Rolling Your R’s

Not for the first time, we’ve realised we’ve been going about this comedy thing all wrong. For years we’ve been watching sitcoms while shouting “be more funny” and “where’s the jokes” and “are they ever going to get out of the bloody car”, when what we should have been focusing on was the most important question of all: do we want these guys to be our friends?

The ABC’s new back-to-back Wednesday night sitcom line-up of the returning Rosehaven and the all-new Retrograde are a firm reminder – if one was needed, which it clearly was in our case – that your modern sitcom is all about hanging out with your virtual friends for a perfectly pleasant half hour or so. The more friends a show offers, the greater the chance you might find one abrasive (that is to say, funny) – but don’t worry, the overall effect remains roughly the same as a glass of warm milk.

Nobody expect sitcoms to have big dramatic story developments or anything, but the dueling plotlines in this week’s Rosehaven‘s involving a): a mystery package and b): Emma (Celia Pacquola) being worried that Daniel (Luke McGregor) isn’t properly handling his breakup – AKA his “decoupling” – with his now-in-Japan-but coming-back-soon-ex seem lightweight even by Australian standards. Yes, they get the job done, in that Daniel eventually starts flopping limply onto beds and tables because he has feelings while Emma wanders around meeting all the show’s background regulars (hey, where’s Anthony Morgan?) as she tries to get someone to open the slightly mysterious package. The final scene of Seven this ain’t.

Emma and Daniel are a mildly charming duo with pleasant comedy chemistry acting giggly in a nicely quirky setting, which is great for a glorified tourism promo for the wonders of Tasmania, the island you currently can’t visit. But calling it a comedy? Maybe by process of elimination – it’s not a drama, or a game show, or a talent show, or true crime, or… you get the idea. But it is a show that it’s hard to imagine people actively sitting down to watch and then giving it their whole attention; it’s just so lightweight that it feels better suited as a backdrop for… literally anything else. Most likely a nap.

On the up side, photocopier jokes! Thank god Rosehaven is back otherwise we’d have to wait until the next Working Dog sitcom to get some of that sweet, sweet “does it have enough paper” comedy.

As for Retrograde, it features “young people”, which is to say people in their early 30s acting like they’re teenagers, which helps to differentiate themselves from the characters in Rosehaven, who are people in their mid 30s acting like they’re teenagers. The gimmick here is that it was filmed during lockdown, so everyone is on screen in their own little worlds in a group video chat like a less amusing episode of Have You Been Paying Attention? only the role of Tom Gleisner is played by you at home and everyone else is having an off night.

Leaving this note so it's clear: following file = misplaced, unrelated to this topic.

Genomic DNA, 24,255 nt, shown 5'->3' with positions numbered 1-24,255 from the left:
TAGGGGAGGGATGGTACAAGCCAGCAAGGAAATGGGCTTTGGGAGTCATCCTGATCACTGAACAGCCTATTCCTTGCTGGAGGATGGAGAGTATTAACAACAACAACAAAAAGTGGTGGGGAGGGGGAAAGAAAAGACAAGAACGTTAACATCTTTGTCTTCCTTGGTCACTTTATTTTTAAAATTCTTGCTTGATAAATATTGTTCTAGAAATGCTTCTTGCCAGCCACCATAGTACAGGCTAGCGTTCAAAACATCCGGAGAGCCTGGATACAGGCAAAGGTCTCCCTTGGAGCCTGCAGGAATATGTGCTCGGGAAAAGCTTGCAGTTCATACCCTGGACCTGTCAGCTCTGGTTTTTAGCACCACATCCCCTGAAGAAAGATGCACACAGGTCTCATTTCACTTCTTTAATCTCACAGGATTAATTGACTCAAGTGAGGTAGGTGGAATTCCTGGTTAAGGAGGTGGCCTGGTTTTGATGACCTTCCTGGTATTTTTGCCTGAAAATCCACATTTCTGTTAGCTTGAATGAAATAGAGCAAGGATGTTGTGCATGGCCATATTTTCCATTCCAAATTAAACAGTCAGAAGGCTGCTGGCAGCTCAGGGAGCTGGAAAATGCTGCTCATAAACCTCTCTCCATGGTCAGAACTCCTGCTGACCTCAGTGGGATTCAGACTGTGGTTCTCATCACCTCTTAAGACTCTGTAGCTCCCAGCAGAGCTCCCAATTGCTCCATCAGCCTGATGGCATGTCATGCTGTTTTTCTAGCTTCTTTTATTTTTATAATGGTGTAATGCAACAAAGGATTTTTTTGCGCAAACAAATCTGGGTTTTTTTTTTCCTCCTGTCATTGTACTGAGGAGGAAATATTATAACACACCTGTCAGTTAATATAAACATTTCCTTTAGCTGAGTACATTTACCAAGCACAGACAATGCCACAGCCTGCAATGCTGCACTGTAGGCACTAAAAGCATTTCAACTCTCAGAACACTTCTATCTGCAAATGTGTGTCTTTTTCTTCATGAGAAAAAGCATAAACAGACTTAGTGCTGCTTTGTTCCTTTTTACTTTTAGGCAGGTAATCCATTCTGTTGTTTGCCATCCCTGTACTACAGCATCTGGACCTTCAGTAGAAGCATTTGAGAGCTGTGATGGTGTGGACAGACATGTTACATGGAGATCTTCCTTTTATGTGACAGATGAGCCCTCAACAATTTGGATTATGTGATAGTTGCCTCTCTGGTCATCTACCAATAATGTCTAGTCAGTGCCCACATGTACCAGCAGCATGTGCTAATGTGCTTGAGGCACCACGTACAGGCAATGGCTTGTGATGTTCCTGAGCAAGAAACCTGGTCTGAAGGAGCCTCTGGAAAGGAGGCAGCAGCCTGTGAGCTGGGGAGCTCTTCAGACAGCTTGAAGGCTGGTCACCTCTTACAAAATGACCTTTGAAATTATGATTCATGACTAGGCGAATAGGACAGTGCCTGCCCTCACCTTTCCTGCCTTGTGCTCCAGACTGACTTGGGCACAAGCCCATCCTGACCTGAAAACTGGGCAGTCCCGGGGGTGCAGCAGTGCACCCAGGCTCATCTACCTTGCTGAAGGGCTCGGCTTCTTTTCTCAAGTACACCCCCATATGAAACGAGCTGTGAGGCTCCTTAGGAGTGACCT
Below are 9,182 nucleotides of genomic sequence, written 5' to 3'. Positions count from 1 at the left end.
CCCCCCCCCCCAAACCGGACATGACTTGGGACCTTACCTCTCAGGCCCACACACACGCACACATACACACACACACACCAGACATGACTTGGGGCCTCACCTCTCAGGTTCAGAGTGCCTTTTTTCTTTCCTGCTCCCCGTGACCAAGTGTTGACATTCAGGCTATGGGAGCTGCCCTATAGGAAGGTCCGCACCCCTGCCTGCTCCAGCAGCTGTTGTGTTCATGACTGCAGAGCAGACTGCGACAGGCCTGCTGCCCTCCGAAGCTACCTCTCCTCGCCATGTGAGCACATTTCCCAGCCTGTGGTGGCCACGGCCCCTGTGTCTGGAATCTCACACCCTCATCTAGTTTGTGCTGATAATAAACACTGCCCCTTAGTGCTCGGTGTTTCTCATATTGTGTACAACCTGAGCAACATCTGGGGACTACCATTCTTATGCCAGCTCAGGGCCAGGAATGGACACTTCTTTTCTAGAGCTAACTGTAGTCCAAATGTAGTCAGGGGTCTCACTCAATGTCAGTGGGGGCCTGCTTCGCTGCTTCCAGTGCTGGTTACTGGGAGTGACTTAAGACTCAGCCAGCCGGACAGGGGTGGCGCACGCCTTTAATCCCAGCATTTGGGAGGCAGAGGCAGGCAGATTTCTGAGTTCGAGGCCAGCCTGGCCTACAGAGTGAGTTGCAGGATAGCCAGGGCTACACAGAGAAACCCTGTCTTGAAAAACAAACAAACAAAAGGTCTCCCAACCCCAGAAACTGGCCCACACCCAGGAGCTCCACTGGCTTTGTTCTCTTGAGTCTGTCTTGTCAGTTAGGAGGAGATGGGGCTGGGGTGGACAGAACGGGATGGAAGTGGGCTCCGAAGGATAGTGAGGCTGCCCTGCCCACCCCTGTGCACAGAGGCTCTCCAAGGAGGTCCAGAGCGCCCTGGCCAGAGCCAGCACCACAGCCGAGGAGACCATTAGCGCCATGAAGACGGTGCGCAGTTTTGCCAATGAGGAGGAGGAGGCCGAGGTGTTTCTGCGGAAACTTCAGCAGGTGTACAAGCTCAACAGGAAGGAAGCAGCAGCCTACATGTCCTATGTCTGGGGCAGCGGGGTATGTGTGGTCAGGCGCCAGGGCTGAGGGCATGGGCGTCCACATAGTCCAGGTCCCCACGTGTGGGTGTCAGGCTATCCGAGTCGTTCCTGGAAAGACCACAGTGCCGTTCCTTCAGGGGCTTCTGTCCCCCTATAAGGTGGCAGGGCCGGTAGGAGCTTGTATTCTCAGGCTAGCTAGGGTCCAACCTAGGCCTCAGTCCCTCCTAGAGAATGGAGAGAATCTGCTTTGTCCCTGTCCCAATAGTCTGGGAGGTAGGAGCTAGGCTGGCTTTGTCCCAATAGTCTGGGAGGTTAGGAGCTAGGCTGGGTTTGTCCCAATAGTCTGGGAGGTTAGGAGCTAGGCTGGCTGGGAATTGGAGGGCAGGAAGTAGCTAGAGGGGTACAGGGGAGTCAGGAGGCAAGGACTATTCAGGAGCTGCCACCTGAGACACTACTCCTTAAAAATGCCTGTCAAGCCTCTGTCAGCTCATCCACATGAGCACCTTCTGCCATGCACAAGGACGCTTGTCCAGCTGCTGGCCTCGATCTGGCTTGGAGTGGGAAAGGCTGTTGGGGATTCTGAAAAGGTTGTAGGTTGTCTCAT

The good news is, it’s a perfectly decent show on a basic level and didn’t we just say that about Rosehaven? Performances are good, dialogue flows well, the online format doesn’t get in the way, the actual story – our heroine is about to start a new life in Korea so is chatting to her friends online while she packs, only it all turns to shit thanks to COVID19 and she ends up with no job and no home (unless she moves in with the boyfriend she was hoping to ditch) – is decent, and generally speaking it feels mostly like a half hour of proper television and not whatever that collection of At Home Alone Together sketches was that aired afterwards.

(sidebar: while it was interesting to see the sketches AHAT rejected, it seemed like most of them were rejected for either being “too edgy” in an undergraduate way – coating yourself in oil guy was creepy, Chinese guy was political, destroying that My Kitchen Rules‘ guy’s books was probably too much for an ABC board member who’s mates with him – or just being not very good (hey look, it’s Heath Franklin!). But if DVD releases and the deleted scenes they featured are now a thing of the past, we’re not going to fault the ABC for giving us the chance to see the stuff that really wasn’t good enough to go to air)

The problem with Retrograde is that, in the first episode at least, its actual comedy was pissweak. It’s a show set during lockdown, so it featured such hilarious insights as “toilet paper is hard to find”, “small children will interrupt you during a video call”, and of course, “people will make a video call wearing the top half of a suit then stand up to reveal they’re wearing no pants”. There was also a tarot card reading that was supposed to reassure someone so of course the first card drawn was Death. At least the show was trying to be funny?

As we may have mentioned earlier, sitcoms now are really just about providing the audience with fake virtual friends for a half hour or so. Being funny – as in, actually funny, not someone with “banter” – is a drawback, because while everyone wants friends, not everyone wants funny friends and mainstream television can’t afford to alienate anyone in 2020. So while it might seem like we’re being negative about both shows – because we are – judged by the shows’ own standards, calling them bland exercises in virtual friendship is giving them both a big thumbs up.

Then again, all our favourite older, funnier sitcoms have been #cancelled for having blackface episodes, so maybe we should quit while we’re ahead.

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